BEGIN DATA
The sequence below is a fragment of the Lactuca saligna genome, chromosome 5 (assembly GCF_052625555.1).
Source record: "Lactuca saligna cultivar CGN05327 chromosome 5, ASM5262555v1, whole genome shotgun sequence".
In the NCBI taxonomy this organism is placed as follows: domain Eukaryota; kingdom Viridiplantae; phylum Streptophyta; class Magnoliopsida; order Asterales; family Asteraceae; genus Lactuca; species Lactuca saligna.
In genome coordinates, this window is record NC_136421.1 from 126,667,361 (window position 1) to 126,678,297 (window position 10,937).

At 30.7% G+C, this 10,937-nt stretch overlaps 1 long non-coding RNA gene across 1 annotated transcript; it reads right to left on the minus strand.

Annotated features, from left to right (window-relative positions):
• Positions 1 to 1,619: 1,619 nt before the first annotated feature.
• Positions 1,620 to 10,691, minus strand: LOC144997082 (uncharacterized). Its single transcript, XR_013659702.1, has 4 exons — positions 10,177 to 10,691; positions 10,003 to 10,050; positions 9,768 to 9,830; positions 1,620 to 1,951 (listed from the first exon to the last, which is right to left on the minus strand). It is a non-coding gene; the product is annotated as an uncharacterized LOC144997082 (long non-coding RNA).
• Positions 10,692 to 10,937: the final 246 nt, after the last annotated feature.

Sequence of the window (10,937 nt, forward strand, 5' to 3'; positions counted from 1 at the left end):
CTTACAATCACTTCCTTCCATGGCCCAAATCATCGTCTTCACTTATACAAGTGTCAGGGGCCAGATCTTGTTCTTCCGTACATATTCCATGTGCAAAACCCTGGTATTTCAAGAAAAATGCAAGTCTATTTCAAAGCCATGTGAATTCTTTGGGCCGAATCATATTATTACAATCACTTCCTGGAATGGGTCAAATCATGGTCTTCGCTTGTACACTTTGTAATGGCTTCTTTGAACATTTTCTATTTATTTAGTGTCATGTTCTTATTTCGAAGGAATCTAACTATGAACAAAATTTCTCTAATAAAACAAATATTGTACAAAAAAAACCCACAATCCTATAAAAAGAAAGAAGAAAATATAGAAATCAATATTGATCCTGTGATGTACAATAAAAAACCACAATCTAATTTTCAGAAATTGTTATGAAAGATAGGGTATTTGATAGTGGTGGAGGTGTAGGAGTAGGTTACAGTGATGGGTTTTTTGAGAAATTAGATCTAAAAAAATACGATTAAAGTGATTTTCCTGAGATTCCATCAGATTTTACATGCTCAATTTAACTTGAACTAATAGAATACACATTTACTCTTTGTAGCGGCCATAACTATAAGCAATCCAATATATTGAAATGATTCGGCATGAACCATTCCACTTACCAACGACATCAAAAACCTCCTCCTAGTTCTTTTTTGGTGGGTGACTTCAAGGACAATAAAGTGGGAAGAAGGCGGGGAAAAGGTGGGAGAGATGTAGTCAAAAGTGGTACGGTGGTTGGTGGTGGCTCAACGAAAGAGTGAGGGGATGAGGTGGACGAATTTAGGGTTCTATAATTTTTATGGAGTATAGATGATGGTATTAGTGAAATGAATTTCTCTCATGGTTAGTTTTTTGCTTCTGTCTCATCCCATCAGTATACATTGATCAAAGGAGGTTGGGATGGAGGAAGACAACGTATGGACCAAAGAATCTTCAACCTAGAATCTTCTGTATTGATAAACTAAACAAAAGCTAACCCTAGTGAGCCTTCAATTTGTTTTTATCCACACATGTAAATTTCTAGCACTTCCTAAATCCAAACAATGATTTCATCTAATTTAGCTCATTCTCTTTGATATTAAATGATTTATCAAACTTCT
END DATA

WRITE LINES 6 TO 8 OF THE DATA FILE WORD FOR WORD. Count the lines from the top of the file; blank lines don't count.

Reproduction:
Annotated features, from left to right (window-relative positions):
• Positions 1 to 1,619: 1,619 nt before the first annotated feature.
• Positions 1,620 to 10,691, minus strand: LOC144997082 (uncharacterized). Its single transcript, XR_013659702.1, has 4 exons — positions 10,177 to 10,691; positions 10,003 to 10,050; positions 9,768 to 9,830; positions 1,620 to 1,951 (listed from the first exon to the last, which is right to left on the minus strand). It is a non-coding gene; the product is annotated as an uncharacterized LOC144997082 (long non-coding RNA).